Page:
Photo Booth Duty

Sunday afternoon we found ourselves milling about near the end of the parade route, talking to people, and of course having pictures taken. While there I was approached by Bob and Jen Curry with a surprise gift. The night before, Bob had taken it upon himself to make some incredibly awesome cedar wood signs. Each sign had a different phrase and relevant image hand burned into them. He presented them to me, and instructed me that they were for us to use during pictures. BRILLIANT!!! His timing could not have been any better as we were actually on our way to the official photo booth for our 1:00 to 3:00 shift. I placed the signs in the fabulous haversack that TJ had made and given to me as a gift on Friday. It turns out that the signs were and exact fit for the sack, and by leaving one button unbuttoned I had easy access to them at a moments notice!
We had taken no more than 10 steps before we were approached for pictures, and so I sprung into action and selected an appropriate sign, “Bilge Rat” and had one of the two boys posing with us hold it. The parents chuckled and took their picture. A few more steps and we were approached by two young girls, out popped the next sign, “Pirate Property” for the two of them to share. We progressed slowly due to a combination of pictures and my need to stop and talk to any number of the fifty million people that apparently know me.

A bunch of Salty Dogs
A bunch of Salty Dogs
We arrived at the photo booth right on time, and introduced ourselves. As it turns out, that was almost unnecessary, as the photographer had worked with us two years ago during the Christmas on the Corners event. The same event were we all started working together. We started out the photo shoot with a picture with the photographers daughter. His wife had previously gotten a picture with me that night, and she now wanted one of her daughter with us all as well.
It didn’t take long before people began to notice Captain Jack was available for pictures, and before long a line started forming. Thanks to the skill of the photographer, our antics, and the differences in the subjects I don’t think there were any two pictures that looked alike. After the first 20 minutes or so we began to autograph the pictures as well, and the line continued. We had our pictures taken with individual kids, whole groups of kids, whole families, and even family pets. Before we knew it it was 3:00, and our time was over, or was it?
While Ian and I were standing off to the side waiting for a solo Captain Jack picture we were approached by Dean from Bounding Main. It turns out they were the next group scheduled for the booth, but they had a conflict and were wondering if would be possible to get out of photo booth duty. I agreed on the spot. After all the Photographer had just told us we were the best group they had all weekend, and had drawn lines they had not yet seen, and we had all been commenting on how much fun we were having. Realizing I had just answered for my cohorts, I quickly asked Ian and TJ both to confirm my assumptions, and when they did we bid Dean adieu, and started our second shift.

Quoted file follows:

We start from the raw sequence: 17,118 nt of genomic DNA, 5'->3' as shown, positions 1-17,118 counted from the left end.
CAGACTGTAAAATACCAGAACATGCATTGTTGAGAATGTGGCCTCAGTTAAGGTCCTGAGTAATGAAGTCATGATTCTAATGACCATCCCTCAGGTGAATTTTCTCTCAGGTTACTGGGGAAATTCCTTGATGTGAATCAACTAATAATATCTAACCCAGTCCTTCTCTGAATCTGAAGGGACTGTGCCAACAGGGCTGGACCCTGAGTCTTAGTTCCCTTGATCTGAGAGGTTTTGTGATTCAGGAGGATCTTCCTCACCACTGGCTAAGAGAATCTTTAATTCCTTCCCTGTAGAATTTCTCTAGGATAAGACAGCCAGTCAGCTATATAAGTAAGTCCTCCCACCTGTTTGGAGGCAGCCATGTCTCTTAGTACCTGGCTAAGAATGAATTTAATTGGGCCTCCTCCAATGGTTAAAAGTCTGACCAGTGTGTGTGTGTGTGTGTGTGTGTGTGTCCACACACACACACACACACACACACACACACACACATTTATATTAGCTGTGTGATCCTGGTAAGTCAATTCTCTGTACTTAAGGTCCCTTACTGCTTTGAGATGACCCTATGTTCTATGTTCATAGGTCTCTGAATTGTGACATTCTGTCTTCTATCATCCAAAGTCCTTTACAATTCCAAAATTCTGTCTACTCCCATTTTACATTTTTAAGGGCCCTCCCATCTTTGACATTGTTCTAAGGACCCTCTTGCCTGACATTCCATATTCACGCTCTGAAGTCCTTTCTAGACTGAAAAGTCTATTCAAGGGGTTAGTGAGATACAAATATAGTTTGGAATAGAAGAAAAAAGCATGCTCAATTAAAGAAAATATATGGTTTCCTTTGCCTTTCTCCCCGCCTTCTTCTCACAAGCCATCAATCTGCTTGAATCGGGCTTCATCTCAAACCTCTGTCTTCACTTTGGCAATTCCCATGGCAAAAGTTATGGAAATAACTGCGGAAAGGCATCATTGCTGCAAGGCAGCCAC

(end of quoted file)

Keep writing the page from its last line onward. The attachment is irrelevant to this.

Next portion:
Any time we noticed the line dwindle away I turned my already trashed voice up to 11, and would bellow out “PIRATE PORTRAITS”, holding the last syllable as long as possible. The first time I swear 3/4 of the tent turned to look. 🙂 After the 2nd time Ian began timing me. I started at ~18 seconds, and worked my way up to 28 seconds. I think, had I not already trashed my voice, I might have been able to go longer. Muahahahah. At one point I even got into a competition with the massage booth who took a cue from me and started doing the same. It seemed like no time at all had passed when the Photographer began packing up his equipment. We looked at our watches and discovered it was 5:30, two and a half hours had passed in the click of a shutter.
We thanked out hosts, who thanked us profusely and then headed off to end our weekend.


Emergency Battery Service

Friday afternoon TJ, Ian and I were attempting to make our way to our second cruise of the day. We have found that no matter where we travel as a group we are constantly stopped for photos. As long as we are not late for a scheduled task we are more than happy to mill about and let people take our pictures, and talk to us, that’s what we are there for after all. As it was, we were quickly running short on time to make the ship before it departed, but a family approached us, their son bubbling over with excitement about meeting Captain Jack. The son, afflicted with some form of development disability darted back and forth from his parents to jack, the excitement so great that he could not contain himself! The parents decided this would be a wonderful photo opportunity, and rustled through their bag to retrieve their camera. Once it was retrieved, they setup the shot and the father pressed the power button on his camera to turn it on.
Nothing happened.
He tried again, same result.
Dissapointed, they called their son back and prepared to leave without their photo. I couldn’t let that happen, “Sir! one moment!”, I called. I then reached into my pouch, removed my camera, extracted the batteries, handed them to him, “will these help?” Overwhelmed he looked me in the eye with a deep gratitude that I lack the words to fully describe, “Thank you!”, he mustered. His wife’s face lit up as she realized what was going on. The flustered man then fumbled to hurriedly exchange the batteries with his own and after two tries got them properly placed, pressed the power button and the camera sprung to life.
They posed, got their shot, and after an exchange of heartfelt thank you’s he returned my batteries and they walked away with their photographic treasure.

For the future, I plan to keep at least one set of brand new AA batteries on my person at all times in case this ever occurs again. I will insist they keep them too…